# What is this math?

1. Apr 25, 2004

### Ebolamonk3y

I heard one of my friends talking about a math or a geometry invented by some famous Russian guy... It goes something like...

2 parallel lines come from the same point... And thats the base of everything else... Some crazy stuff!!! I been thinking about this... You can be standing on a road, and you have that vantage point effect where the horizon kind of fades off to the distance... But its still 2 parallel lines, the street/road... Yet to your view it looks like its coming from a point...

So is this geometry a mere shift of POV or something vastly different?

2. Apr 25, 2004

### master_coda

You seem to be refering to Non-Euclidean geometry. For example in Hyperbolic geometry you can have multiple parallel lines passing through the same point.

It's a somewhat dramatic shift in thinking. At the time is was developed, it was very dramatic; Euclidean geometry was generally accepted as "real" geometry. The drama is mostly just psycological...from an everyday point of view, reality appears to obey Euclidean geometry, so the idea of using a different type of geometry can be disturbing.

3. Apr 25, 2004

### Ebolamonk3y

multiple parallel lines parallel to each other? That would be what I am talking about... A is parallel to B... A and B come from the same origin... Hehe, what would be better is if A and B ended at the same point as well! Squeezing space. :)

4. Apr 26, 2004

### recon

I'm no expert on higher mathematics but anyway:
Just think of Longitudes. Don't they all intersect at the North Pole (and South Pole) even though they're parellel?

5. Apr 26, 2004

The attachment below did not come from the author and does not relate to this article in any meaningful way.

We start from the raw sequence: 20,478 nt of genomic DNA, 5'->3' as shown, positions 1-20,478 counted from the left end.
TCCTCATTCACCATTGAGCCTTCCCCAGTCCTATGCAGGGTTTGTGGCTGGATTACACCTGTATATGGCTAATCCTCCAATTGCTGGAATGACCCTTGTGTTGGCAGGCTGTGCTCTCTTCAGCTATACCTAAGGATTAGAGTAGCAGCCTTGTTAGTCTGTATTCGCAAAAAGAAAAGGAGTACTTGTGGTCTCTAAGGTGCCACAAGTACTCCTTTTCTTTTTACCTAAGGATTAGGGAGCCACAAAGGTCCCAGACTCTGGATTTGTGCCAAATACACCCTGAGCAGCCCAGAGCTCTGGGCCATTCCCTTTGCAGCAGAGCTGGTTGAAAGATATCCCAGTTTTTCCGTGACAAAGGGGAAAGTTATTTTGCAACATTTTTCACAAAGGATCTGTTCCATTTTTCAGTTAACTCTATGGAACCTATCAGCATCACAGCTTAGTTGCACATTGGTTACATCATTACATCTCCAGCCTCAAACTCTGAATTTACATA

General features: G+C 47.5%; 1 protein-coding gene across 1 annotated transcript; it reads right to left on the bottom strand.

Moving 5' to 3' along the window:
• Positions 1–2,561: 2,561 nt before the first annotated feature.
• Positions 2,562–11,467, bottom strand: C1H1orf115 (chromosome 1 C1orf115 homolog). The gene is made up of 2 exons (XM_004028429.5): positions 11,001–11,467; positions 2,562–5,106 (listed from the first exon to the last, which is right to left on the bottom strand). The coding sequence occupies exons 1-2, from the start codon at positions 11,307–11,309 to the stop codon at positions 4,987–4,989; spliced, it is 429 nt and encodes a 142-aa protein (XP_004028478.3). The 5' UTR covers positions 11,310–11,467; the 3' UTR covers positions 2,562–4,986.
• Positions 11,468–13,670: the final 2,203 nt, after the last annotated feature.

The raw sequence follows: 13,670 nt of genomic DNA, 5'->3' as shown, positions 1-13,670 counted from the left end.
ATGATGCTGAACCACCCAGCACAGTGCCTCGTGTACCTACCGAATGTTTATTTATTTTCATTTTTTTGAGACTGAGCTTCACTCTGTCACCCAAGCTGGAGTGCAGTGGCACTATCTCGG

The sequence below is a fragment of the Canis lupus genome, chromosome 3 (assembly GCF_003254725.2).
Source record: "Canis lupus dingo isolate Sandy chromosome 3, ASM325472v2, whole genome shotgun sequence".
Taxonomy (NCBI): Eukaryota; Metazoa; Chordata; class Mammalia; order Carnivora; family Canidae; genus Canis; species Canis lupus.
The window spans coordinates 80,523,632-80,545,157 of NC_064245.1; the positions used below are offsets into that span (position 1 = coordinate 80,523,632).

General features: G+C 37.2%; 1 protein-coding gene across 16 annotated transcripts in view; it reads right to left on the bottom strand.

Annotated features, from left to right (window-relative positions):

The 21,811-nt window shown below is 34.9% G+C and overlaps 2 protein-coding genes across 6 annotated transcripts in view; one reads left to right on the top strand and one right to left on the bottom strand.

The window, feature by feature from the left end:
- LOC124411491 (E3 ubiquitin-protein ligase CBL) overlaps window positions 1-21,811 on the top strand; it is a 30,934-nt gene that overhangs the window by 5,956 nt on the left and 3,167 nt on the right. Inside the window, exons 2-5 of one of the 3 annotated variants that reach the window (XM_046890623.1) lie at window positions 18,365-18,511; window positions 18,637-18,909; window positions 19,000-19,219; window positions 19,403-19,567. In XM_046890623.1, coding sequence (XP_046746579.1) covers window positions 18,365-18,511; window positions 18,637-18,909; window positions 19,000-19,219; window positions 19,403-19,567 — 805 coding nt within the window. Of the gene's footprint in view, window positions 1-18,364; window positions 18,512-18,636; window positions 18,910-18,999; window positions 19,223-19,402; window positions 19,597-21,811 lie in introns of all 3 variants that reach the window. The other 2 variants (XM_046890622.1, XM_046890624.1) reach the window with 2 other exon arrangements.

### matt grime

lattitudes aren't geodesics, and longitudes aren't parallel. .

For the record, the simplest model of hyperbolic geometry is the unit disc in the plane, where the geodesics are circles that meet the edge of the disc at right angles. You can easily imagine there being an infinite number of geodesics passing through a given point and parallel to another given geodesic.

6. Apr 26, 2004

### HallsofIvy

Staff Emeritus
The "Russian Guy" was Lobachevskii. And the model Matt Grime is talking about is "Euler's disk model" (although, personally, I think Euler's "half plane model" is simpler).

7. Apr 26, 2004

### Ebolamonk3y

Yeah! I think thats the guy! What is this math called?

8. Apr 26, 2004

### JonF

it is called hard

9. Apr 26, 2004

### Ebolamonk3y

LOL, ahahahah

10. Apr 27, 2004

### HallsofIvy

Staff Emeritus
The very first reply told you that it was "non-Euclidean geometry". There is a classic book called "non-Euclidean" geometry, written by Bonola, that has been reprinted by Dover.

11. Apr 27, 2004

### matt grime

Genuine query, and explanation of why I prefer the disk model:

I know the disk model generalizes to higher dimensions, is there a generalization for the half plane? I can think of two possibilities for 3-dim space, and I guess the one where geodesics are hemispheres and planes orthogonal to the x-y plane (where I take the model to be the triples (x,y,z) in R^3 with z>0) is the 'correct' one.

12. Apr 27, 2004

### HallsofIvy

Staff Emeritus
The disk and half-plane models are really the same thing. Imagine a small section of the disk, next to the bounding circle is "blown up" (expanded). If you make it big enough, the bounding circle is indistinguishable from a straight line and you have the half-plane model.

13. May 30, 2004

### franz32

Interesting, huh?! =)